by Zoë Pollock

Tony Judt waxed poetic about trains and the railways that carried them:

They were about travel as pleasure, travel as adventure, travel as the archetypical modern experience. Patrons and clients were not supposed to just buy a ticket and go; they were meant to linger and imagine and dream (which is one reason why “platform tickets” came into being and were very much used). That is why stations were designed, often quite deliberately, on the model of cathedrals, with their spaces and facilities divided into naves, apses, side chapels, and ancillary offices and rituals.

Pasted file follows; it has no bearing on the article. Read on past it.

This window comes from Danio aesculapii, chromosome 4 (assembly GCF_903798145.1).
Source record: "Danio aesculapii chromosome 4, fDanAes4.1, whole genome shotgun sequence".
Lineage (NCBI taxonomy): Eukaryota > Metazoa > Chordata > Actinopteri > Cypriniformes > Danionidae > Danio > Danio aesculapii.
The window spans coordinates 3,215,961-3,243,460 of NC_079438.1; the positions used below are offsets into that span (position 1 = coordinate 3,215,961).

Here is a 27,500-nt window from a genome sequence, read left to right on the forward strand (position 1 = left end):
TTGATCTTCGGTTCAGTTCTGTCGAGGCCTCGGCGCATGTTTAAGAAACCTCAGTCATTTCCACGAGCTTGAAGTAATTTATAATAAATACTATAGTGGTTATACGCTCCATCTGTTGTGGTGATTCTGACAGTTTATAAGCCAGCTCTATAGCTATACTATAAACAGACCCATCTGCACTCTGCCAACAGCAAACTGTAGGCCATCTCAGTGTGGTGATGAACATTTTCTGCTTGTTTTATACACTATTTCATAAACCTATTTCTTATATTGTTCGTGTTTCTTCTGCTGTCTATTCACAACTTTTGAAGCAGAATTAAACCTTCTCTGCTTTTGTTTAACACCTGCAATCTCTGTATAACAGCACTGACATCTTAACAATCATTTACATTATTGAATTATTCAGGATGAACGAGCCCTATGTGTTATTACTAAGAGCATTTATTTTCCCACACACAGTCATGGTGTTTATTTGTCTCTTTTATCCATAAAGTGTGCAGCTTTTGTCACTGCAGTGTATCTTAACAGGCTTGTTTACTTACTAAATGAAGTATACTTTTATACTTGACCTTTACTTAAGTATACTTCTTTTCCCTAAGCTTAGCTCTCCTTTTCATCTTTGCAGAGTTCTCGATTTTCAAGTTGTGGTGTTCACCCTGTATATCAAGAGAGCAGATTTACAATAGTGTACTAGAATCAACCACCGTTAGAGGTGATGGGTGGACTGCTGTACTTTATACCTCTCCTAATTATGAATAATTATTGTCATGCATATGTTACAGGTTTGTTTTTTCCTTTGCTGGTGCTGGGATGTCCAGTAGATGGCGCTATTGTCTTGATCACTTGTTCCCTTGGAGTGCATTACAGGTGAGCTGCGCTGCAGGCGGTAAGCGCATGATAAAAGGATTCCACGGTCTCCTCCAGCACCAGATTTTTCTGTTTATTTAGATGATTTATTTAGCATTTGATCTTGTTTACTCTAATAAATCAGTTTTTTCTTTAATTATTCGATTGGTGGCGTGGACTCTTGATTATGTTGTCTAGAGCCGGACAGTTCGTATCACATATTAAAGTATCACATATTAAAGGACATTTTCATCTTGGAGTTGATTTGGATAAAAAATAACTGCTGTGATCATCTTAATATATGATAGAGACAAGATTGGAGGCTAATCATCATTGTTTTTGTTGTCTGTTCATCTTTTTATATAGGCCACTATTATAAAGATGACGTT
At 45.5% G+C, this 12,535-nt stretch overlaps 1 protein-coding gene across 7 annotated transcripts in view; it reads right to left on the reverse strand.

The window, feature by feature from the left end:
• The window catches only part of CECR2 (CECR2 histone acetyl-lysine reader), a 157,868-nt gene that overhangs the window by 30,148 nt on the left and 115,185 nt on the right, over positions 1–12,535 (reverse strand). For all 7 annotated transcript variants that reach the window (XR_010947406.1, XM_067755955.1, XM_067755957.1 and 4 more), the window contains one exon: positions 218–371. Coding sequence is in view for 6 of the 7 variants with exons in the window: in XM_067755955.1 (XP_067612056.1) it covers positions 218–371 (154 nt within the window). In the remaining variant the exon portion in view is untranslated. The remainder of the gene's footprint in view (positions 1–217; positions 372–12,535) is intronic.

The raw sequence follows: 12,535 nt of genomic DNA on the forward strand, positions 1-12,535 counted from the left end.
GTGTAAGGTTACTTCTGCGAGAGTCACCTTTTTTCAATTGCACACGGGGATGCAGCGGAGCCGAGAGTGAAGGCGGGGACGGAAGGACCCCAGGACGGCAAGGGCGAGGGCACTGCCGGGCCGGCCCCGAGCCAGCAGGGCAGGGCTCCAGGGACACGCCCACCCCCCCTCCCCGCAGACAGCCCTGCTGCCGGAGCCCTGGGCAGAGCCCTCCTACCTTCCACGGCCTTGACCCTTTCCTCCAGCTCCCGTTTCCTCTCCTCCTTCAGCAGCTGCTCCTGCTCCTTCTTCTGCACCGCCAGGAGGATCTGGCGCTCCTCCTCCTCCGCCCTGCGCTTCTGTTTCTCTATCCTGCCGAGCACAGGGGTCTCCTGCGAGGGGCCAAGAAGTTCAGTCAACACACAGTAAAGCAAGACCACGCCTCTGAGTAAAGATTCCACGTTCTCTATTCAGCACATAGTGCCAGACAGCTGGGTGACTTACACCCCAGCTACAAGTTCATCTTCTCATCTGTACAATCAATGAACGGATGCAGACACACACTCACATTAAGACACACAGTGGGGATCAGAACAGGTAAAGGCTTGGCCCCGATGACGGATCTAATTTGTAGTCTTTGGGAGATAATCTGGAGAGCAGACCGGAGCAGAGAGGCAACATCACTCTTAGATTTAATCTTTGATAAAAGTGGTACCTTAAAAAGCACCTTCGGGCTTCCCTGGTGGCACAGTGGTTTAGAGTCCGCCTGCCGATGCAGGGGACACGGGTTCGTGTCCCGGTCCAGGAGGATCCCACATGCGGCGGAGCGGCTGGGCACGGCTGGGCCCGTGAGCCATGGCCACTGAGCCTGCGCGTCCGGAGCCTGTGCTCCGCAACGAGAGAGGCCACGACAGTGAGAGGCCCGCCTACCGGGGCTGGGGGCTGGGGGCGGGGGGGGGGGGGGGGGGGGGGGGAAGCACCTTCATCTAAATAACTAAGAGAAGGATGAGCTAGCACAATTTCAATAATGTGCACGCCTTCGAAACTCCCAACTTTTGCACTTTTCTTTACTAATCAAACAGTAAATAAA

We want to hear what you think about this article. Submit a letter to the editor or write to letters@theatlantic.com.